(IV) Startle response/prepulse inhibition test: A startle reflex measurement system (O’Hara & Co.) was used to measure startle response to a loud noise and prepulse inhibition of the startle response. A test session began by placing a mouse in a plastic cylinder where it was left undisturbed for 10 min. White noise (40 ms) was used as the startle stimulus for all trial types. The startle response was recorded for 400 ms starting with the onset of the startle stimulus. The background noise level was 70 dB. The peak startle amplitude was the dependent variable. A test session consisted of six trial types (e.g., two types of startle-stimulus-only trials, and four types for prepulse inhibition trials). The intensity of the startle stimulus was either 110 or 120 dB. The prepulse sound was presented 100 ms before the onset of the startle stimulus, and its intensity was 74 or 78 dB (20 ms). Four combinations of prepulse and startle stimuli were used (74–110, 78–110, 74–120, and 78–120 dB). Six blocks of the six trial types were presented in a pseudorandom order such that each trial type was presented once within a block. The average inter-trial interval was 15 s (range: 10–20 s). Behavioral tests that were not significantly different between genotypes are listed in Table 2. Behavioral data were obtained automatically by applications (ImageLD, EP, SI, CSI, PS, FZ, TS, HCSI, and BM) based on the public domain Image J program (http://rsb.info.nih.gov/ij/) and modified for each test by the authors. Statistical analysis was conducted using StatView (SAS Institute, Cary, NC). Data were analyzed with the Student’s t-test, paired t-test, one-way ANOVA, or two-way repeated measures ANOVA. Values in graphs are presented as the mean ± SEM.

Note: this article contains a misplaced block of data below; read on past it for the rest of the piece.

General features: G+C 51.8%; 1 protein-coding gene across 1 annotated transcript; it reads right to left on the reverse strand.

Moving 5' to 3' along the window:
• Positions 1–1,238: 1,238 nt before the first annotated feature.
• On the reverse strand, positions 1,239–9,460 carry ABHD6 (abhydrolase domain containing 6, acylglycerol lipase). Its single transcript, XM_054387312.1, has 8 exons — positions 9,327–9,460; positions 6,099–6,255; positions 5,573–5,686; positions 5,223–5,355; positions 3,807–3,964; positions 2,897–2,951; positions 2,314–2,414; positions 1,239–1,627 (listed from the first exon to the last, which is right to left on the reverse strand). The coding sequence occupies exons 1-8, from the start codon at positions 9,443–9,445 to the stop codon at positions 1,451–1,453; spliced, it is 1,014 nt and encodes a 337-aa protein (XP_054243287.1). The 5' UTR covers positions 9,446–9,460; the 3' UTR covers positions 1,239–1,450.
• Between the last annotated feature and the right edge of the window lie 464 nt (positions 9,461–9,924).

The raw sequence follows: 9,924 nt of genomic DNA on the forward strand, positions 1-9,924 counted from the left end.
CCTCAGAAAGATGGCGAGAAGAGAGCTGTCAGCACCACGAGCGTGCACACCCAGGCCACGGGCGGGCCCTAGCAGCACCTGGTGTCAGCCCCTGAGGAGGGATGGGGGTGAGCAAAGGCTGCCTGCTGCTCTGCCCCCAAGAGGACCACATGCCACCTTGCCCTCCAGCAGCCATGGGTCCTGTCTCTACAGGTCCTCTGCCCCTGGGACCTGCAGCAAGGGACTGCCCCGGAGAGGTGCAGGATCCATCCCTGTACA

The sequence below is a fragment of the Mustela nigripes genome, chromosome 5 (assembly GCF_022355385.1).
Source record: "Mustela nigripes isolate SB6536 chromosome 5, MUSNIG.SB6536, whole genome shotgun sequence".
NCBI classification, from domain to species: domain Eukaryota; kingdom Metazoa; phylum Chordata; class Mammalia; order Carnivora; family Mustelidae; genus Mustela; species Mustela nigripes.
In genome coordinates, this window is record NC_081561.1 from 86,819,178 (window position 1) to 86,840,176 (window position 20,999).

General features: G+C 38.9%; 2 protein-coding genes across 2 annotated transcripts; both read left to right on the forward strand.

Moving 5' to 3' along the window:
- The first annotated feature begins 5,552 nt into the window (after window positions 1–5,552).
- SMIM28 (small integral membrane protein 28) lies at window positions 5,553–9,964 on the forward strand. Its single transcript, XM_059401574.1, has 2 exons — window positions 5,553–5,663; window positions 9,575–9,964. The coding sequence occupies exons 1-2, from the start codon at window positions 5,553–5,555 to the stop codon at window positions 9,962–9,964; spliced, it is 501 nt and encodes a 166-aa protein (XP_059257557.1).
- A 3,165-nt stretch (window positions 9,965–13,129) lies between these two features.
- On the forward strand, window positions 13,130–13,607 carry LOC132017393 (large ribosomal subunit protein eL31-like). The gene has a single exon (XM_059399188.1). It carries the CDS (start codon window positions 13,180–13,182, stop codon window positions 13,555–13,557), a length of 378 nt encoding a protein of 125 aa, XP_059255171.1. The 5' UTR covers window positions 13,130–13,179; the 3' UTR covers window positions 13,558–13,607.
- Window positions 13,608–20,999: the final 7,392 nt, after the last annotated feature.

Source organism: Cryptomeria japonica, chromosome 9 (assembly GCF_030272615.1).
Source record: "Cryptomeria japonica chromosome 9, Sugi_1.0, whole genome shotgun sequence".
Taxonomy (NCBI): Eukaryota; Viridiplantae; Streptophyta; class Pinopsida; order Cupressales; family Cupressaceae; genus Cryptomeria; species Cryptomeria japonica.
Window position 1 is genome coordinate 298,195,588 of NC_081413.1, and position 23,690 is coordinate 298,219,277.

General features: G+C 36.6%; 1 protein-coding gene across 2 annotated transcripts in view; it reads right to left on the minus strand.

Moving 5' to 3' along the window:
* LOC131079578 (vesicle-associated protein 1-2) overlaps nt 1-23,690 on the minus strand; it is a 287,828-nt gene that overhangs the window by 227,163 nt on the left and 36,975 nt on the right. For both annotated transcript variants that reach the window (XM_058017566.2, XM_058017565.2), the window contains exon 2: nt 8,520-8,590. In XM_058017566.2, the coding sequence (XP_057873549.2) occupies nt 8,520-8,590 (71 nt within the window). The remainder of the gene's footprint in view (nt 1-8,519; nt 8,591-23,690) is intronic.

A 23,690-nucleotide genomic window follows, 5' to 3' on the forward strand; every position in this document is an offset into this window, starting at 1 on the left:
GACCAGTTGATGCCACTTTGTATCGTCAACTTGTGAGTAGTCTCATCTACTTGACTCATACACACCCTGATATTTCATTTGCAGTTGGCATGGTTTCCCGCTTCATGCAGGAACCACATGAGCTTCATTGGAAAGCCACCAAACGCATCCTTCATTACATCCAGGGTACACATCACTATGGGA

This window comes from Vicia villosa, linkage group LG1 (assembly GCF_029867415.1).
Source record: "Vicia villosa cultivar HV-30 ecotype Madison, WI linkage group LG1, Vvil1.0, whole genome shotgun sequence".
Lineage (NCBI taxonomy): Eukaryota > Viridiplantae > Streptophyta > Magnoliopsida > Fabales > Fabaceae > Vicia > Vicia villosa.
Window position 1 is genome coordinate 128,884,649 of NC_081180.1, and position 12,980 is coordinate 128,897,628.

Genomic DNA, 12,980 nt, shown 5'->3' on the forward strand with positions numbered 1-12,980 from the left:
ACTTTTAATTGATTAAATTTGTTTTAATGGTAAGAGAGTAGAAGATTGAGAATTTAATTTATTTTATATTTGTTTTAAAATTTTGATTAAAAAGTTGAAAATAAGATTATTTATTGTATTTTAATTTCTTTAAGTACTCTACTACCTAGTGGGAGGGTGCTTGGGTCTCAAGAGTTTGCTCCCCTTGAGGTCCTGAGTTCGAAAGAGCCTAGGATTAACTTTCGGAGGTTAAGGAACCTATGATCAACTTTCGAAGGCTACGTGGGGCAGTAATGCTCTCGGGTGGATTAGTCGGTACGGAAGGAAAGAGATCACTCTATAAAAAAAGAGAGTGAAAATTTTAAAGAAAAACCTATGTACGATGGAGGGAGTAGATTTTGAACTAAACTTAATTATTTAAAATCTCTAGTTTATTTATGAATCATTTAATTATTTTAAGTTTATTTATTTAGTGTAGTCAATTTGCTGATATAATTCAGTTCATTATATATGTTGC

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We thank Y. Wada (Igarashi lab) for her technical assistance and the Animal Resource Department of Niigata University for production and maintenance of T1KO.
This work was supported in part by TOGO-NO and HOKATSU-NO (Comprehensive Brain Science Network) on Innovative Areas (to M.I.), Project Promoting Grants from Niigata University, Uehara Memorial Science Promoting Foundation (to M.I.), RIKEN BRC Grants for gene targeting in mice (to M.I.), KAKENHI (#17023019, #22240040, and #24111515 to M.I) from MEXT of Japan and JSPS, Platform of Advanced Animal Model Support from MEXT of Japan (to M.I., K.T., and T.M), and Sasakawa Scientific Research Grant from The Japan Science Society (to N.Y.).
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Western blotting analysis of AGR in adult brains of WT and T1KO (KO). Brain homogenates prepared from 12-w male mice were subjected to SDS-PAGE and the western blotting was detected using anti-AGR (1:500). Note that the amounts of AGR were not changed in WT and in T1KO. The molecular masses (kDa) are shown in the left. (JPEG 52 kb)